The Walmart bike looked nice, but once I was on it that seemed to go away and there just wasn't anything special about it. I'm sure it could be adjusted and could work for someone that wanted to try pedaling a bicycle, but it seems like you'd need to really be motivated to want to grow with it. I never thought about the Walmart bike and felt like I wanted to stop what I was doing and hit the road with it, it was just going to be a tool to learn with. Whenever I think about the new bike I daydream about riding and improving.

So, all the advice online is accurate. When people write "Walmart bike? Return it!" it might sound nasty or short but now I totally get it. I hope this helps someone!

Edited by OnTrack Magic 2022-03-02 4:20 PM

2022-03-08 9:17 PM
in reply to: OnTrack Magic

User image

Columbus, Ohio
Coaching member
Subject: RE: First bike - my experience
Thank you for sharing your story!
The more experienced among us often forget to factor in how cool something looks. I’m glad you figured out what would work for you before you got too far down the road, so to speak.
2022-03-14 6:51 AM
in reply to: OnTrack Magic


Subject: RE: First bike - my experience
I have Bulls Cross Bike 1 and it's amazing for me as a newbie. Of course, professionals will say that this type of bike isn't suitable for thriathlon, but I can't agree with them. I'm in love with my Bully
2022-03-15 9:20 AM
in reply to: Joe4678

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Albuquerque, New Mexico
Bronze member
Subject: RE: First bike - my experience

Originally posted by Joe4678 I have Bulls Cross Bike 1 and it's amazing for me as a newbie. Of course, professionals will say that this type of bike isn't suitable for thriathlon, but I can't agree with them. I'm in love with my Bully

If your bike has 2 wheels arranged front-to-back, functional brakes, bar end plugs, and is otherwise in good working order, it's suitable for triathlons!  I've seen mountain bikes on a Half-Ironman course. 

It's really easy to drop serious coin on gear but it really doesn't take much to do a triathlon. 

Shirt (many races don't allow bare torsos)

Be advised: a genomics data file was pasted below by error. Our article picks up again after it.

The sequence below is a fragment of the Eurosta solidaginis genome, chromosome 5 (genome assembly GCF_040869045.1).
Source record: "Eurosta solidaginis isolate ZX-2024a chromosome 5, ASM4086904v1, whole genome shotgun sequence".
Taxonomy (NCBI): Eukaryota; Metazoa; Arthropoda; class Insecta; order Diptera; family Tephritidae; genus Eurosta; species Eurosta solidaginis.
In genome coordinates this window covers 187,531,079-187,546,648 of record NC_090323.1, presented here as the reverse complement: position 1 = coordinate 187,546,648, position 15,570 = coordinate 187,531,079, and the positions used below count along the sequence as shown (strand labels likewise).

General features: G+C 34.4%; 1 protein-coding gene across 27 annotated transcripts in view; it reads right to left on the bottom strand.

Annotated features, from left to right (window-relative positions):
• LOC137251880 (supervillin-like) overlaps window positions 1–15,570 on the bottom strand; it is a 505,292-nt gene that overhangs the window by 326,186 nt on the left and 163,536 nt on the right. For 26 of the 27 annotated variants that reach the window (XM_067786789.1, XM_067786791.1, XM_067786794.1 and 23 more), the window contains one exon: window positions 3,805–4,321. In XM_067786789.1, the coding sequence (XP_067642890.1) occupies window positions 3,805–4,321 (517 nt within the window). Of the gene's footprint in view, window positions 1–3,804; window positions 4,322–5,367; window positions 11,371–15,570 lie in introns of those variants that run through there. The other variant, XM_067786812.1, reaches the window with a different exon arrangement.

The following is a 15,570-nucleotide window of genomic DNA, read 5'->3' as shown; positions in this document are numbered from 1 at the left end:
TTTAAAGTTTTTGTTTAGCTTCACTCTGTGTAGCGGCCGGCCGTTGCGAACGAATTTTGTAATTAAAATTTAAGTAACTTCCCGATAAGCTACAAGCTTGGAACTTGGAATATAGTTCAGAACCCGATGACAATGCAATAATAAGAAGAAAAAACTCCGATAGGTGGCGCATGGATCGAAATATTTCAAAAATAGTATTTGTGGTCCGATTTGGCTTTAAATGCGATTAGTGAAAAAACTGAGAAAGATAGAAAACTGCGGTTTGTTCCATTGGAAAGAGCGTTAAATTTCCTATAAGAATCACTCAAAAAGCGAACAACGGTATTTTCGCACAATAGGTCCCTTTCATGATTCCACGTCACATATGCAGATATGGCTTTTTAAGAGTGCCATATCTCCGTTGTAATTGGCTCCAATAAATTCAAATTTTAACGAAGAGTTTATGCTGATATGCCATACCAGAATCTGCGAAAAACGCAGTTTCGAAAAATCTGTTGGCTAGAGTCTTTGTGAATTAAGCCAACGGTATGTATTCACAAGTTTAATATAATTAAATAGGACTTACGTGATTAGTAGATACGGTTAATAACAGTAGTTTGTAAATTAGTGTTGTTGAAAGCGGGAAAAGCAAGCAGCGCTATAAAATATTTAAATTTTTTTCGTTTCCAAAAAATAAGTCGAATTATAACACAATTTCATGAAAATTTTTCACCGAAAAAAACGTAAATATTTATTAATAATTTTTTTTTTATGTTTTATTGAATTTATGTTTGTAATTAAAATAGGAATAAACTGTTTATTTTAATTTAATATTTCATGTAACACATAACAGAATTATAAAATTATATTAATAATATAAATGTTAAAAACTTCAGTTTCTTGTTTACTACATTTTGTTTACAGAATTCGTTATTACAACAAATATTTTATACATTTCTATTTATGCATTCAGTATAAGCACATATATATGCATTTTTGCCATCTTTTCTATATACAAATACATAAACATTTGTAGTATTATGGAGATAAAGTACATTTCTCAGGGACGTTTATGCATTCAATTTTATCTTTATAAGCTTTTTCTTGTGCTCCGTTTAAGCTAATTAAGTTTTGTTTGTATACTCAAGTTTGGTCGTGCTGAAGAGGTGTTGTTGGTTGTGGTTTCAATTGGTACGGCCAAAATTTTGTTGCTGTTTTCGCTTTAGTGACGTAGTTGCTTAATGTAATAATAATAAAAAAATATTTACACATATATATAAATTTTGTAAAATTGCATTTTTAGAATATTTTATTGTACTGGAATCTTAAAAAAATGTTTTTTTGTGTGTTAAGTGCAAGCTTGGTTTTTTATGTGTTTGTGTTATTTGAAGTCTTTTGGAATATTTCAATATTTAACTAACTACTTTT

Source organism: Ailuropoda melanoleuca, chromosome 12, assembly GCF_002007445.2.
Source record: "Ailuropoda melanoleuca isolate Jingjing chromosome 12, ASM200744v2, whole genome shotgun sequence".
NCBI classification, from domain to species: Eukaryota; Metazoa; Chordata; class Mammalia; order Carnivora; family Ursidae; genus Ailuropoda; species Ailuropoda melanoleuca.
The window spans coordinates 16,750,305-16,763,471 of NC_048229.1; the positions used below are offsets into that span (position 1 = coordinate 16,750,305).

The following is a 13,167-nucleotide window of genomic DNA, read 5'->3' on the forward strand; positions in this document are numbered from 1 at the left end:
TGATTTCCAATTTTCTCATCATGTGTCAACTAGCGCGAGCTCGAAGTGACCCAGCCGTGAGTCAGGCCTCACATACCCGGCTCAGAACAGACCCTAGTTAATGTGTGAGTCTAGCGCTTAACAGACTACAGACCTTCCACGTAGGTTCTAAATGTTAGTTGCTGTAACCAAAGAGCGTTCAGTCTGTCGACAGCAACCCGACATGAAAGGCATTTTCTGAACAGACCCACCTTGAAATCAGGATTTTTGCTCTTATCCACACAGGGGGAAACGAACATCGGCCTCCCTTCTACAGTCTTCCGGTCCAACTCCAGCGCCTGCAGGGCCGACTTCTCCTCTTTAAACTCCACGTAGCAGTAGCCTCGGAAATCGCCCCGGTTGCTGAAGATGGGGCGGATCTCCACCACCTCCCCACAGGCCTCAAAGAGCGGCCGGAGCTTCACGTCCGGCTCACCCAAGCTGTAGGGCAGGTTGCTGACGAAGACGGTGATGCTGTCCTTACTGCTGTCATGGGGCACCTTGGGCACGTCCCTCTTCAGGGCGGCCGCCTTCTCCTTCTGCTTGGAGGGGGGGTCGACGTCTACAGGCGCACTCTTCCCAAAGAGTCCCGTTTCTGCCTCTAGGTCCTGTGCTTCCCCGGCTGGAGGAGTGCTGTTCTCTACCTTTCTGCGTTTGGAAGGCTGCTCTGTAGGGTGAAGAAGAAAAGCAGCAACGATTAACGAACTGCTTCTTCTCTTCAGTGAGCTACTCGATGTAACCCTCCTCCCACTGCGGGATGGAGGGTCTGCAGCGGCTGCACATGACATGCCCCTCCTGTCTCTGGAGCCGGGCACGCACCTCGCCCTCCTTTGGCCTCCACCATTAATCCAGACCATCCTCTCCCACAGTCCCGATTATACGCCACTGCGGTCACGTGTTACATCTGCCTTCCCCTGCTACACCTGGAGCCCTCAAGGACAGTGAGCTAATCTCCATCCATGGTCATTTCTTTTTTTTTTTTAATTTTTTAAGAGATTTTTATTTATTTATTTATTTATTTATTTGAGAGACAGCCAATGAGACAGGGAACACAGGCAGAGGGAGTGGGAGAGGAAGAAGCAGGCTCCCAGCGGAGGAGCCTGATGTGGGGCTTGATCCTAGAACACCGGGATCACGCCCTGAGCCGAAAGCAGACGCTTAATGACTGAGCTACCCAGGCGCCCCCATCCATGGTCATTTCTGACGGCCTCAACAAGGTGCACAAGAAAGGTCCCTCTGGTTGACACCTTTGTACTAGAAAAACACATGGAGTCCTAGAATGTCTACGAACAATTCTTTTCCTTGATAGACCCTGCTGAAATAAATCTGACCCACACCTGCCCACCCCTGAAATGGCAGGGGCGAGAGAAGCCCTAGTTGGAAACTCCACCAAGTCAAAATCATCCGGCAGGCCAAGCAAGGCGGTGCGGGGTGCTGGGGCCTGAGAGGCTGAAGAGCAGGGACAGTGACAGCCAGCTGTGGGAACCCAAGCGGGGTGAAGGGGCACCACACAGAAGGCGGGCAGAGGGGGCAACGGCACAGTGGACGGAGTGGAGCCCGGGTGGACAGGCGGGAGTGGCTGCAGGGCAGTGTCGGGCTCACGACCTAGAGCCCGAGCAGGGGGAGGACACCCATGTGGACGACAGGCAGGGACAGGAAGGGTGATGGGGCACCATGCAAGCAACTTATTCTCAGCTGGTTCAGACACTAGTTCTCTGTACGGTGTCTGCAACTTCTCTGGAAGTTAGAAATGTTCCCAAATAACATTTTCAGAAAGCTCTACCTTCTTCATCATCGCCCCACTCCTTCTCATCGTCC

I'll throw sunglasses in as a safety item on the bike.  It's not fun to get a bug in the eye. 


2022-03-17 10:54 PM
in reply to: #5280166


Subject: RE: First bike - my experience
Thank you for sharing your experience.

Quality of the equipment matters for "serious" riding. I have experienced a fair degree of frustration trying to work on inexpensive bikes for a couple of exes. Cheap components can also be unsafe.

Getting a bike set up and fitted to you by a pro can help a lot. Seemingly little things like seat position and bar height can make a big difference in comfort and efficiency.

I expect I will be looking for a road bike later this year. But for my race in June (first triathlon in 10 years!) I will use my 27-yo trusty Specialized mountain bike.

2022-05-10 5:54 PM
in reply to: TJList


Subject: RE: First bike - my experience
Yes fitting is a bigger deal than I realized. I bought my bike from a general sports store with a decent cycling department. I brought it to a triathlon shop for a fitting and they commented that my frame was too small! Fortunately I hadn't used it much and was able to swap in. In hind sight I think I could have worked with either bike, as I ended up making changes to the bigger one to make it fit me (straight post versus offset and shorter cranks.)

In my training group there's a girl on a cruiser bike with seat and fork suspension, and she will compete on it. There is not a 'need' for a fancy bike to compete, but for those of us that enjoy fine tools as much as we enjoy doing the work, I think getting the nicer bike up front was worth it. I also had the goal of finishing in the top 20% in a sprint race, so I'm not just doing a tri to say I did it.